This is a short debate and I have time to highlight only a few of the problems that must be tackled. We all want a flexible workforce and we want people to move from welfare to work. However, unless we tackle the poverty trap for those in the housing benefit regime the moment they try to get back into work we will not get very far. The situation is particularly acute for young people. Shelter commissioned a report entitled Benefits Shortfall in the wake of the reduction of housing benefit for young people. It does not make for very happy reading. It is believed that the changes have led to greater homelessness and that that has undermined other initiatives like welfare to work. Shared accommodation is not suitable for many young people, particularly the vulnerable. In many areas it is impossible for young people to find accommodation at the amount allowed for the single room rent.

Not only have organisations like Shelter looked into this; private landlords have themselves considered it. They find that tenants are not able to pay their rent. They admit to giving advice not to let to young people under 25. Although the housing benefit changes may reduce the housing benefit bill, they create more homelessness particularly among the young who have to live in unsuitable conditions and considerable instability. That does not help them to get back into employment. I hope very much that the Government will respond today to recent rumours in the newspapers about what will happen to housing benefit and flat rates of housing benefit and the suggestion that housing benefit will disappear altogether.

The problems that we create by not providing decent housing for people have knock-on spending effects in other areas, particularly in health and crime prevention. I shall spend a short time considering what are termed independent social landlords, usually housing associations. Since 1988 the system of funding for new houses has been based on the linking of public and private funds. Such landlords have been the principal providers of new homes. They have been able to do this because they operate outside the public sector borrowing requirement restriction and have been able to borrow private money. Although these landlords appear to be rather robust at the moment, I believe that it is due in part to the collapse of the private housing market. They have been able to buy land and get good deals on the building of homes. That is changing. Unit costs are going up, which means that rents will also go up. We know that in this sector rents are higher than in the council housing sector.

At the same time, expenditure on repairs by these organisations is growing. Tax changes have pushed up their costs. In addition, there has been extra pressure from the Government to keep down rents. I believe that in the short term housing associations will be able to comply. However, the prediction by the board of the housing association on which I sit, following a submission by the financial executive on future finances, is that the association will very quickly move into deficit if it begins to subsidise rents too much. The situation is even worse for council housing where money cannot be borrowed from the private sector. In the short term capital receipts will help but in the long term better solutions must be found.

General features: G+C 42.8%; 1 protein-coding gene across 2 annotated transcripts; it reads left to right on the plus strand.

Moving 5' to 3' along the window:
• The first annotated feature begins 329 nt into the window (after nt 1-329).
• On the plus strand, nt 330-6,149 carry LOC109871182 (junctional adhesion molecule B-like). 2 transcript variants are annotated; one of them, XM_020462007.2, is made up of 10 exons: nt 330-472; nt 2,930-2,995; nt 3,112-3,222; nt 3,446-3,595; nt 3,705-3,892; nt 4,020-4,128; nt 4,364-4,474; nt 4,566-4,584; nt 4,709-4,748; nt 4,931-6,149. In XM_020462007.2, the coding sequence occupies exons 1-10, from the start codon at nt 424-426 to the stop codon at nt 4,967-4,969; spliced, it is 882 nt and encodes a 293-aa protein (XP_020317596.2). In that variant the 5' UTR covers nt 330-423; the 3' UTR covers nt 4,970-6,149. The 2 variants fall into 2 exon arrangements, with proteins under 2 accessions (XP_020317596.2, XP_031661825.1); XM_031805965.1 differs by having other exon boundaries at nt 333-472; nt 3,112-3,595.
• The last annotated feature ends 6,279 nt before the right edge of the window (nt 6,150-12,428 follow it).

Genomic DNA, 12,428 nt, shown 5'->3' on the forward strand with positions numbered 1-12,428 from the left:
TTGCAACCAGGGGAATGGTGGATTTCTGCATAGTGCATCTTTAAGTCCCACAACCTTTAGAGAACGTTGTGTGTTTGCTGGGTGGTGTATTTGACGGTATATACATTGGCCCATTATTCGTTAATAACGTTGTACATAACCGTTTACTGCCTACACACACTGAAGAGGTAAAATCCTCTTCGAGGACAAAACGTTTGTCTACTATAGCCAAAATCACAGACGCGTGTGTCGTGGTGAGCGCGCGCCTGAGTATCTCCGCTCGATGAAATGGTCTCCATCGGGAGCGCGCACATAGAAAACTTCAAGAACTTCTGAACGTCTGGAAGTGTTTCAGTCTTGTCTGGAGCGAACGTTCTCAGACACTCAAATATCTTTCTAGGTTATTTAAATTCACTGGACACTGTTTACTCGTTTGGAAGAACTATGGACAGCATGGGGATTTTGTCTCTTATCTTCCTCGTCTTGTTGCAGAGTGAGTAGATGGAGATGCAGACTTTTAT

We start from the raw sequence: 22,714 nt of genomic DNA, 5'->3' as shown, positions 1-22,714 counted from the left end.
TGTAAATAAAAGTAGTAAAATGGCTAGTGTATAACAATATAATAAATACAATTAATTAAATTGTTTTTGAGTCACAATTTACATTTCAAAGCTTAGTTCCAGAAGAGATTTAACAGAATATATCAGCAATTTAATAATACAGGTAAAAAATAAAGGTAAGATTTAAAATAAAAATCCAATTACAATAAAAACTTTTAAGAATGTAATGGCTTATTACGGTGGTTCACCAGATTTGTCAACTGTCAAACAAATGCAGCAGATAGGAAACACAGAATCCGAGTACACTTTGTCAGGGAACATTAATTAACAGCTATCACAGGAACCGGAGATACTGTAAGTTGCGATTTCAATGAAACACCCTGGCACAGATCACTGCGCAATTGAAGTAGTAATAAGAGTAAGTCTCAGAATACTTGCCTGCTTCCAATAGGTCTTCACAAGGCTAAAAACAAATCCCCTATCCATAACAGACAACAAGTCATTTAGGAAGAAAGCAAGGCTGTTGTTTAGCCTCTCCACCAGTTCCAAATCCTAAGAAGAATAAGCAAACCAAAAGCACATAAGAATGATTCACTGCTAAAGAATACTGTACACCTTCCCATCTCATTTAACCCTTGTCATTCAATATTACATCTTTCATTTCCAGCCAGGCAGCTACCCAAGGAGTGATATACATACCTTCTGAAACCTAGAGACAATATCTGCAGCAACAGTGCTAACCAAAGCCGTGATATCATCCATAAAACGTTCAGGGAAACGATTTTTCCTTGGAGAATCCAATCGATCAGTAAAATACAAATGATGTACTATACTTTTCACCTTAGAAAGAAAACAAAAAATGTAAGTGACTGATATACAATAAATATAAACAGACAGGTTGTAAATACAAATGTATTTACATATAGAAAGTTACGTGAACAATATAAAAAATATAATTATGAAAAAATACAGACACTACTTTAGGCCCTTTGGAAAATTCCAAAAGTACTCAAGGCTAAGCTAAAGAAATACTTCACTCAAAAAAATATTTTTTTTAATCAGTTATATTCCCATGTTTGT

This leads me to reiterate a view that I and my party have long held. There is an urgent need for the Government to look at the way they account for public borrowing. No business puts capital and revenue together for accounting purposes; no business takes the view that capital investment for long term benefit is bad. Most of our European Union partners accept that, and their financial regimes reflect it. I suggest to both the Prime Minister and the Government that it would be good for this country's internal financial future if they looked seriously at changing the way in which the public sector borrowing requirement is assessed. To bring this area more into line with Europe would be a useful boost to the Prime Minister in his request to be at the table in Europe discussing the development of monetary union.

There are two other important areas upon which I shall not dwell because my noble friend Lord Ezra will do so. They are the state of repair in the private rented housing sector and energy efficiency in our housing. The tax regime does not favour that, a matter on which my noble friend will talk further.

Finally, I turn to tackling social exclusion. It is a shame that we do not call it "social inclusion". That is a much more positive way of looking at it. Nothing excludes anyone from society more than being unable to have a warm, safe home in which to live. Unlike the noble Lord, Lord Dean, I studied the make-up of the board, or whatever it will be called, of the social exclusion unit. I am worried that although there is someone from the DoE who has been involved in housing, there is no one from outside government at the coal face on that board. That is a shame.